Lectins make the fruit taste bad and too hard to eat while hard enough to survive shipping long distances to market. Vegetables produce lectins when the plant produces seeds. Young vegetables are sweet and taste good. Lectins make the vegetables bitter and distasteful to protect the plant while the seeds mature.
Lectins help the seed survive to maturity. Some seeds need extra protection from lectins. The softer the seed pod – the more toxic the lectins, i.e. legumes. Some seeds must survive high heat and humidity, i.e. legumes and bananas. This makes it necessary to produce lectins that resist heat and humidity.
Plants Use Lectins For Survival
Lectins have severe effects on reproductive ability, growth, and health of insects. Insects such as Apple Maggots (immature apples) or Monarch Butterfly caterpillars (milkweed or Paw Paw) consume plants and fruit that make them toxic to their predators. Plants produce toxic lectins that protect the plant and their fruit from being consumed by Insects. Thus, lectins are consequently useful as agents of insect resistance when introduced into Genetically-Modified Plants. To date, little focus has been given to the exact molecular mechanism for insecticidal activity of plant lectins by healthcare professionals.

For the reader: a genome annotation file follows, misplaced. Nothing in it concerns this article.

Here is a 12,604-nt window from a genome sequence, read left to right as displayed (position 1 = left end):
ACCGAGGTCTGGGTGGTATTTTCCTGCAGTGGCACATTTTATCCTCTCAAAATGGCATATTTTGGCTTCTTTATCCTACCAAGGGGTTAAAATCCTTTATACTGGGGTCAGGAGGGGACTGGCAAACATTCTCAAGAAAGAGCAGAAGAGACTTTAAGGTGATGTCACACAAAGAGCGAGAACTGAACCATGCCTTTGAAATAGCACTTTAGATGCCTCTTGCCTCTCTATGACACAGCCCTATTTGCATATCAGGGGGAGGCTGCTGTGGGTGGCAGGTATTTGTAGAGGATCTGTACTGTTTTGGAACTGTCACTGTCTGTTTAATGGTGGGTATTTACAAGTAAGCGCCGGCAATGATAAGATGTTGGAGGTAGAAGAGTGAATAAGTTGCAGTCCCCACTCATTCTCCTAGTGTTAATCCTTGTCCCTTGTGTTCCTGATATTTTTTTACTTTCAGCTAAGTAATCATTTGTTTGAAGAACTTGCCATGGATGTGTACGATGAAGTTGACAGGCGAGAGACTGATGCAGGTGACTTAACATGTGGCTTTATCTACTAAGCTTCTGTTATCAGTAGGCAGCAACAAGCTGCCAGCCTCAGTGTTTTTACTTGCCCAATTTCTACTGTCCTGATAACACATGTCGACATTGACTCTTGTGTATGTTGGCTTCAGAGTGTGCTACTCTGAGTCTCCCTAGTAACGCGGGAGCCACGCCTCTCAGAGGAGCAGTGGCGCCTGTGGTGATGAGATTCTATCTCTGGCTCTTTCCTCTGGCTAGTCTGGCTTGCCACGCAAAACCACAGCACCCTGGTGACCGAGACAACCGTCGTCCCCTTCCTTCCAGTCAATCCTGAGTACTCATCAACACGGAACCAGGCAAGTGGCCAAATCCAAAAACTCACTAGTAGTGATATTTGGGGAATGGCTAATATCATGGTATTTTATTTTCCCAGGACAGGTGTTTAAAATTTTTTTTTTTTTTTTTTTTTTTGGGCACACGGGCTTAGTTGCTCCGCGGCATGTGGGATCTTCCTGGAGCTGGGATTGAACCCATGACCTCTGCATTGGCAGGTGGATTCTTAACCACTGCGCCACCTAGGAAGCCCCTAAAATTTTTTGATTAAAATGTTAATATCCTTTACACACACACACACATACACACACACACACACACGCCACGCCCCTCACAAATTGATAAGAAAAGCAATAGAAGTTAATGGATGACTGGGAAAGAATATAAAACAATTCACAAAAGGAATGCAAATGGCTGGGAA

Under normal circumstances, insects consume lectins through feeding on the plant and fruit. Therefore, the first exposure to lectins will be located in the digestive tract. Lectins bind to gut intestinal epithelial cells in insects and humans, which cause damage to intestinal epithelial cells and disruption of nutrient assimilation. After eating the plant and/or fruit, the lectin contained within are able to pass through the intestinal epithelial barrier, a whole new set of problems are created.
The cells of the body are members of a highly organized community. The number of cells in this community is tightly regulated—not simply by controlling the rate of cell division, but also by controlling the rate of cell death. If cells are no longer needed, they commit suicide by activating an intracellular death program. This process is therefore called programmed cell death, although it is more commonly called apoptosis (from a Greek word meaning “falling off,” as leaves from a tree).